Phase and Frequency of Laser Light

Laser light can be described by its space and time-dependent electric field E(x,t). For the purpose of discussing phase and frequency locking of lasers, the spatial dependence is not of relevance and will be neglected. Therefore, a perfect monochromatic light field can be written as

\(E(t)=\frac{1}{2}A\cdot\exp{\left(-2\pi i\bar{\nu}t\right)} + c.c.\)

where A is the amplitude and \(\bar{\nu}\) the frequency of the light field. The abbreviation “c.c.” stands for the complex conjugate of the preceding expression. In fact, various noise sources lead to fluctuations of the laser frequency \(\nu(t)=\bar{\nu}+\tilde{\nu}(t) \) and of the amplitude A(t), where ν is the light field´s mean frequency and \(\tilde{\nu}(t)\) represents time-dependent fluctuations, such that


where the quantity \(\tilde{\varphi}(t)=2\pi\int_0^t{\tilde{\nu}(t)du}\) describes phase fluctuations. In this application note only frequency fluctuations \(\tilde{\nu}(t)\)  are considered while the amplitude At is assumed to be constant. Figure 2 shows several causes for frequency fluctuations and the corresponding time scales on which they occur.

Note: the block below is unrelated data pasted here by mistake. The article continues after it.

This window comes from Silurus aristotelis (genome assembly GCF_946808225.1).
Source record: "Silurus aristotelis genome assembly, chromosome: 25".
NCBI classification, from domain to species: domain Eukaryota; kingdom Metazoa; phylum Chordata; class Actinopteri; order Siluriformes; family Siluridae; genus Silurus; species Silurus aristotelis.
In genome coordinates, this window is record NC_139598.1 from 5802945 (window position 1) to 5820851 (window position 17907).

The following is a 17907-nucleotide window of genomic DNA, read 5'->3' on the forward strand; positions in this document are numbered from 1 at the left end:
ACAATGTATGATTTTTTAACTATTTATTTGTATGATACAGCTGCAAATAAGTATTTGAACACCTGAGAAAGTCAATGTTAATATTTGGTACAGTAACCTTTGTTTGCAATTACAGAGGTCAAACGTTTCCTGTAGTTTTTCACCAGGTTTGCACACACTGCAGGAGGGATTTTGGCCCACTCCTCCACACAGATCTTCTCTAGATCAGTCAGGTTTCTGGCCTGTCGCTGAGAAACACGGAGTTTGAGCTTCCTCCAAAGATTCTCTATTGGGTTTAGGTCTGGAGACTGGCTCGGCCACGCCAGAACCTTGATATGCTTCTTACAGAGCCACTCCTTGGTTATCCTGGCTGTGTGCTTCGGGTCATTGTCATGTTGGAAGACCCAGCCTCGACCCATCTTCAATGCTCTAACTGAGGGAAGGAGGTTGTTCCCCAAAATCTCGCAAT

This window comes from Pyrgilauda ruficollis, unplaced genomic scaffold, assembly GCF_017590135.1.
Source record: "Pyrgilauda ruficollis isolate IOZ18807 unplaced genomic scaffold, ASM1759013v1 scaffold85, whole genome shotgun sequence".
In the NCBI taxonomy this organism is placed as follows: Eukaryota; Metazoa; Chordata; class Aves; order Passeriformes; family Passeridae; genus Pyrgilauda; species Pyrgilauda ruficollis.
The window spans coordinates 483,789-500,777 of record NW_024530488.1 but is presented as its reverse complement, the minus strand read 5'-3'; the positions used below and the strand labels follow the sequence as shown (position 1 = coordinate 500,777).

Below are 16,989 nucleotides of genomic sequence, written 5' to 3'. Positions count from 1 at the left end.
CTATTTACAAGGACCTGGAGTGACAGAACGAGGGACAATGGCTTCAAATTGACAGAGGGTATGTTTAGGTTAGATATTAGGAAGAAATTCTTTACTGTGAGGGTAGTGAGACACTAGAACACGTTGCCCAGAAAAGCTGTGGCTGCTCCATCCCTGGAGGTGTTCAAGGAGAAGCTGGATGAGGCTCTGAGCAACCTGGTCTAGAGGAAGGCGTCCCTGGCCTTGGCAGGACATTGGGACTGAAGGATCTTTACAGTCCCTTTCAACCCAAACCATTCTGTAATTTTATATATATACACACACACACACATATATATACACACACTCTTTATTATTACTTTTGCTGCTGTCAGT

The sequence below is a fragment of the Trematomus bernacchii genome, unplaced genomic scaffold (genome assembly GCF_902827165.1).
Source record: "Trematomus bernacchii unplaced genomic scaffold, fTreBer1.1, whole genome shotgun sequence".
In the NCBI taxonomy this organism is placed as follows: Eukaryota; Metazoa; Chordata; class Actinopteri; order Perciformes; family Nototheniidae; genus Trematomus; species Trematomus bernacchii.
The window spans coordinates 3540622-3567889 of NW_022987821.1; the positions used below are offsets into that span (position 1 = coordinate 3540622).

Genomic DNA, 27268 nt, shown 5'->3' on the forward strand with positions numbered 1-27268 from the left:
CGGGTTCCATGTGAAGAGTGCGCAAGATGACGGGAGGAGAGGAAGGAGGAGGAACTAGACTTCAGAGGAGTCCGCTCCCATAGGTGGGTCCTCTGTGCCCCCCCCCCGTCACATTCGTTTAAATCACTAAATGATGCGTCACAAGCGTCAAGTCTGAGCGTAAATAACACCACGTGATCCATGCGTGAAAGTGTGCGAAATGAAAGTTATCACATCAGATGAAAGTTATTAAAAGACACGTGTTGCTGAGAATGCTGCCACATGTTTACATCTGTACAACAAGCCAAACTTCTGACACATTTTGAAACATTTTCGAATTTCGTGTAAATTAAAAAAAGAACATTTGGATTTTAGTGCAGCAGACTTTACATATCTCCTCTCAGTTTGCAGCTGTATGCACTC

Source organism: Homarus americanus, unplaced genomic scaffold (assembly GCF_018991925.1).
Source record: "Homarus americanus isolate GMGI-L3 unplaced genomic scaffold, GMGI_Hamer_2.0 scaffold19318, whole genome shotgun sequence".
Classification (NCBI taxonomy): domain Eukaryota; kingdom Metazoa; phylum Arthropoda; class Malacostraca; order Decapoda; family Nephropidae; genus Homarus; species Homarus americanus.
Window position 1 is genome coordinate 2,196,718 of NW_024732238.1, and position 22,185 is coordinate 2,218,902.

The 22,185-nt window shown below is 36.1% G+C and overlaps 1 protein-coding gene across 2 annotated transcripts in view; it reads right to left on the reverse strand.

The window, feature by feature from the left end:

A signal which is typically considered to visualize a laser´s frequency stability is the laser spectrum \(\mathcal{L}(f)\). It is the absolute square of the Fourier transform of the time-dependent electric field. The full width at half maximum (FWHM) of the spectral feature is referred to as laser linewidth and is often quoted as a measure for a laser´s frequency stability. The exact value of the linewidth not only depends on the laser itself but also on the corresponding measurement time. If the electric field is only recorded over several microseconds, considering Figure 2, it is clear that fluctuations like air pressure changes which occur on a time scale of several seconds do not contribute to the single-shot linewidth but rather manifest themselves as a drift or jitter of the central frequency of subsequent measurements. Typical causes for frequency drifts and jitter are changes of the environment, e.g. air pressure, humidity and temperature and changes related to the laser system like piezo drifts and imperfections of the temperature control.

Strictly speaking, the laser linewidth does not contain all information about the noise properties of a laser. A more detailed picture is offered by the power spectral density (PSD) of the phase or frequency noise, which are the absolute square of the Fourier transforms of \(\tilde{\varphi}(t)\) and \(\tilde{\nu}(t)\) respectively.